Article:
Let's say none.

    Perhaps you had a division the dealt with PHI and you wanted to keep that traffic away from the rest of the network.

    You still need a firewall to properly separate them if you are sharing the same internet.

    Even if not sharing an Internet connection, if you have VLANs for security, they always need a firewall to separate them.



  • @Dashrender said:

    @BRRABill said:

    @Dashrender said:

    what kind of connectivity needs to exist between the two groups of computers?

    Let's say none.

    Perhaps you had a division the dealt with PHI and you wanted to keep that traffic away from the rest of the network.

    Assuming you have to live internet IPs, from the ISP provided device - switch, - from switch, two separate ERLs, each ERL goes to a switch that feeds a desired segment.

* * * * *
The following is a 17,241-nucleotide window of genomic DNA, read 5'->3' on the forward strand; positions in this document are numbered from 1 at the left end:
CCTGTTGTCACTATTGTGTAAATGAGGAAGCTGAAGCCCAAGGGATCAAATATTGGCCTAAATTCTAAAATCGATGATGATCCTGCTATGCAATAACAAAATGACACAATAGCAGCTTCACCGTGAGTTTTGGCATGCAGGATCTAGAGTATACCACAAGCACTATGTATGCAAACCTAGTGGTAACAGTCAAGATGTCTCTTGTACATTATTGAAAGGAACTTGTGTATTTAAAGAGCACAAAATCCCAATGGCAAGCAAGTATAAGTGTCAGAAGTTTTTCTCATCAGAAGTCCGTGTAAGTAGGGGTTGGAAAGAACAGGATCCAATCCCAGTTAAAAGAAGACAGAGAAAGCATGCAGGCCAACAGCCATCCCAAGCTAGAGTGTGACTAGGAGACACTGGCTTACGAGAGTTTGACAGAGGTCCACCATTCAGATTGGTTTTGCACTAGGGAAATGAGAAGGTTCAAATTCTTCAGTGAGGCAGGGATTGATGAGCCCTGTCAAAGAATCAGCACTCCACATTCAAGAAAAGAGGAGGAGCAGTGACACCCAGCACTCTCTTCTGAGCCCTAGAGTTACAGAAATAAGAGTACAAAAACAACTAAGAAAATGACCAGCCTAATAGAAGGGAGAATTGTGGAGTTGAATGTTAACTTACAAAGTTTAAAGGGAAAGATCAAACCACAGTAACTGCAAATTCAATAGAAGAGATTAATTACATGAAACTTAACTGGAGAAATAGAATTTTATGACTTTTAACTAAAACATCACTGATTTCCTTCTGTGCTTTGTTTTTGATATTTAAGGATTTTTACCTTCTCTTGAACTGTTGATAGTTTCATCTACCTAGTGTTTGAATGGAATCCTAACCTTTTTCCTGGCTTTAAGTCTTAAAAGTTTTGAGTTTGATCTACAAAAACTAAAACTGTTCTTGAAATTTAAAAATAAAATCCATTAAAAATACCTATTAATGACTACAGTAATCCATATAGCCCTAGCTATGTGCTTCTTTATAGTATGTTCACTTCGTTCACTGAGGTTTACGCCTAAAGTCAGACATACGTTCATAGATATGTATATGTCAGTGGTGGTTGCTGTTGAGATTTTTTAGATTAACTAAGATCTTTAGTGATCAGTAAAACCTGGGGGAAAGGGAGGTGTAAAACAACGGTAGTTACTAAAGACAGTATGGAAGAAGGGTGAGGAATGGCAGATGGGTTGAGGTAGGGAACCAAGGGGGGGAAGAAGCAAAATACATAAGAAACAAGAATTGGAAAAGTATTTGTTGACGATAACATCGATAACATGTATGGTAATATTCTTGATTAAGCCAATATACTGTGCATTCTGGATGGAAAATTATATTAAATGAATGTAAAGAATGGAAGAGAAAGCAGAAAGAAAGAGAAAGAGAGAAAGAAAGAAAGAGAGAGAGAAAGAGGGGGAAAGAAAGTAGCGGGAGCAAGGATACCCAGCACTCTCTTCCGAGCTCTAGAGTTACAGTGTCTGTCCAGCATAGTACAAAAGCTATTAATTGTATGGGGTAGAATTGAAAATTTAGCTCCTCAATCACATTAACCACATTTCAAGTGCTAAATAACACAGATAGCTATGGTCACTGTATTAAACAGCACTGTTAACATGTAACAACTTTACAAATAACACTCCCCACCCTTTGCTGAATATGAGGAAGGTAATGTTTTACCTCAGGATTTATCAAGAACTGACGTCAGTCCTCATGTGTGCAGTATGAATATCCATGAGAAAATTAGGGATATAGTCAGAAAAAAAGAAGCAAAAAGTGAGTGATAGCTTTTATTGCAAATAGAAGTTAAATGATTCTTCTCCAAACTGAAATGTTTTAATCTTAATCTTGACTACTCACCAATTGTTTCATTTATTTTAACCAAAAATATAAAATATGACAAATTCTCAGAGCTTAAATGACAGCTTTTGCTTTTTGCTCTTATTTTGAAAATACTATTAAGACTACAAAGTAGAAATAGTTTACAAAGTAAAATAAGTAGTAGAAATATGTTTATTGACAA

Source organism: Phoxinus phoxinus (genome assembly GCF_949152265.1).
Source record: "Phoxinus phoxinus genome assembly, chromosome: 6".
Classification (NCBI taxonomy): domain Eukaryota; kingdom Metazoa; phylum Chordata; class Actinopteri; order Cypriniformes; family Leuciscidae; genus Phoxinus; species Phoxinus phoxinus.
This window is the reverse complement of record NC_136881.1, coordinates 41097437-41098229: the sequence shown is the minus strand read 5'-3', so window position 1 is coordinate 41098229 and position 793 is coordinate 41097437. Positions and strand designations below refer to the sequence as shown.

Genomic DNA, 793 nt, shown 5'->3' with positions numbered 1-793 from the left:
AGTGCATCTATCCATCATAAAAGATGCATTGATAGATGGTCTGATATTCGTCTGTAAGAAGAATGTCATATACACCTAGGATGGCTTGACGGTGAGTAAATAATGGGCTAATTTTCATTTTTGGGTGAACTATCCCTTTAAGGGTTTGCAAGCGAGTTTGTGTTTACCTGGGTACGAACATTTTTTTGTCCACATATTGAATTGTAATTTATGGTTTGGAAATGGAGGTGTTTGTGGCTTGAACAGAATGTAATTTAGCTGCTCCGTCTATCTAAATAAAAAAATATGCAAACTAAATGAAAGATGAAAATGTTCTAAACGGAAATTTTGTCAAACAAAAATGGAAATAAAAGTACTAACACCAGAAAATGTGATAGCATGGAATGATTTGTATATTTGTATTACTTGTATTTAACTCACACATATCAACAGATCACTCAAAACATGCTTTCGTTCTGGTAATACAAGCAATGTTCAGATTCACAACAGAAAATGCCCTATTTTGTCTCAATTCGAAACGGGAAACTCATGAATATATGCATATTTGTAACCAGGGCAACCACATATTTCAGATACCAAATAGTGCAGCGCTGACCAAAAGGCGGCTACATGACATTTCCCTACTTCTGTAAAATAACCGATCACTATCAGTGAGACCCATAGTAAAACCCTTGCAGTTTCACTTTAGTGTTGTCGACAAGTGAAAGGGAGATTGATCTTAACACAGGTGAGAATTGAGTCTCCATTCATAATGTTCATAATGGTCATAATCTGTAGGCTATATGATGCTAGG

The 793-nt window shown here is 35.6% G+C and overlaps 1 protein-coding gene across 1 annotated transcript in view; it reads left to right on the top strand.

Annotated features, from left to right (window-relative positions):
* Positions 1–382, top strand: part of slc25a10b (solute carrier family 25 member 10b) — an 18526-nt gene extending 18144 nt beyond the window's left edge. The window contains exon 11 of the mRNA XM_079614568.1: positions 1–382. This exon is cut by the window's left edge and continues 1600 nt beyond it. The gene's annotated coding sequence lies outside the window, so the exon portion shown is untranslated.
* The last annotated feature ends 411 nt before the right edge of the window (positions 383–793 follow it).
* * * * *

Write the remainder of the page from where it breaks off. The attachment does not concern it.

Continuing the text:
You can do that fine with a single ERL.



  • @scottalanmiller said:

    @BRRABill said:

    @Dashrender said:

    what kind of connectivity needs to exist between the two groups of computers?

    Let's say none.

    Perhaps you had a division the dealt with PHI and you wanted to keep that traffic away from the rest of the network.

    I'd want them totally isolated so that I didn't care what network they were on 🙂

    This for so many reasons. If a VLAN won't cut it, it's time to go old school.



  • @scottalanmiller said:

    You need a firewall for that, but the real question is... why do you want to segregate them? I'm not asking that because there are never reasons for needing to do this, but they would be very uncommon and exist purely in a "legacy LAN" environment where a LAN doesn't work.